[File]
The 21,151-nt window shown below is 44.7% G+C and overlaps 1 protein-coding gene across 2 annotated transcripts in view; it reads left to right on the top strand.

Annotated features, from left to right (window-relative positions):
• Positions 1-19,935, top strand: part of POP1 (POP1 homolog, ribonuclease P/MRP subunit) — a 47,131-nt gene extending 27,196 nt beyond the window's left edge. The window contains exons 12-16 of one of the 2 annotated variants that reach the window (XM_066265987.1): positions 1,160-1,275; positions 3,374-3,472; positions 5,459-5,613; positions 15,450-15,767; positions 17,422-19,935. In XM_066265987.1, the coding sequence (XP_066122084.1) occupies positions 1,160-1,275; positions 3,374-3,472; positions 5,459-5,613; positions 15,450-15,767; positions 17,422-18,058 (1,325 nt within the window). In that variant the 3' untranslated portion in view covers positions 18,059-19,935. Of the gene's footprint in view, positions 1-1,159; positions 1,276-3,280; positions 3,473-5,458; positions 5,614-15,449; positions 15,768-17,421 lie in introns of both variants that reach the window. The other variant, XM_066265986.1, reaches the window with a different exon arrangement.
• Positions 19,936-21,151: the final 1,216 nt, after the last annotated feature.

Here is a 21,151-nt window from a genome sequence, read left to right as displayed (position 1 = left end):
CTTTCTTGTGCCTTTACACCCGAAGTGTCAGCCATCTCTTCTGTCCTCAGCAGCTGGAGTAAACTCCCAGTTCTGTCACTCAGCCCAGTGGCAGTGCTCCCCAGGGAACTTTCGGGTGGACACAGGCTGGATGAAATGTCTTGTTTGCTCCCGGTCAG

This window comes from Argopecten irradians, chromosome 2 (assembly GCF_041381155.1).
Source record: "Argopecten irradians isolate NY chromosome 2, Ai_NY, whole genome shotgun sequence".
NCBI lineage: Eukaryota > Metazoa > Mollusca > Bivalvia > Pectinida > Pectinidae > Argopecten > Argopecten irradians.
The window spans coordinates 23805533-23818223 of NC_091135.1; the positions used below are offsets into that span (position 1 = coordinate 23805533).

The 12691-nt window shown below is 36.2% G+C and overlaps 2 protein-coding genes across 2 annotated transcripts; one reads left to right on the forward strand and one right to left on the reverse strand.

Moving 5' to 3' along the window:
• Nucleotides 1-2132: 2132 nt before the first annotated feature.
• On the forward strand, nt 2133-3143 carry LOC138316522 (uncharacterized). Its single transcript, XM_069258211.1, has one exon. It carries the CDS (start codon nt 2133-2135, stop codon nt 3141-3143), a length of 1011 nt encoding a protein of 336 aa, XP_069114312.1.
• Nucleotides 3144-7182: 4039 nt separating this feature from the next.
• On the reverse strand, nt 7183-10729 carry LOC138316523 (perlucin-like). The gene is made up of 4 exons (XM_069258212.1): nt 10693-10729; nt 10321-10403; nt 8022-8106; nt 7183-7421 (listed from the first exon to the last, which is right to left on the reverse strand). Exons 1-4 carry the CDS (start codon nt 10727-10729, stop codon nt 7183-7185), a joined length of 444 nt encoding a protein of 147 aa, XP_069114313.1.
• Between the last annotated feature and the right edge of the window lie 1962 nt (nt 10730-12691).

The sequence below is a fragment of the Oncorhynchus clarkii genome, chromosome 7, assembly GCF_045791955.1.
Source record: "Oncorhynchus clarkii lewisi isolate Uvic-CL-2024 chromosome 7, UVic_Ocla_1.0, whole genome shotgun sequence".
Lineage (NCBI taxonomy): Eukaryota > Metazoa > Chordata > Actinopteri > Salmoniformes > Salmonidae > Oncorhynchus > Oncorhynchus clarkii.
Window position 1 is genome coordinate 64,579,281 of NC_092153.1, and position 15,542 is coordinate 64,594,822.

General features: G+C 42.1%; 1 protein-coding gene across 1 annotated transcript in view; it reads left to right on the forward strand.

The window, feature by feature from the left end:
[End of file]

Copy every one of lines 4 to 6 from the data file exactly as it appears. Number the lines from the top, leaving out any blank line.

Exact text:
• Positions 19,936-21,151: the final 1,216 nt, after the last annotated feature.

Here is a 21,151-nt window from a genome sequence, read left to right as displayed (position 1 = left end):
CTTTCTTGTGCCTTTACACCCGAAGTGTCAGCCATCTCTTCTGTCCTCAGCAGCTGGAGTAAACTCCCAGTTCTGTCACTCAGCCCAGTGGCAGTGCTCCCCAGGGAACTTTCGGGTGGACACAGGCTGGATGAAATGTCTTGTTTGCTCCCGGTCAG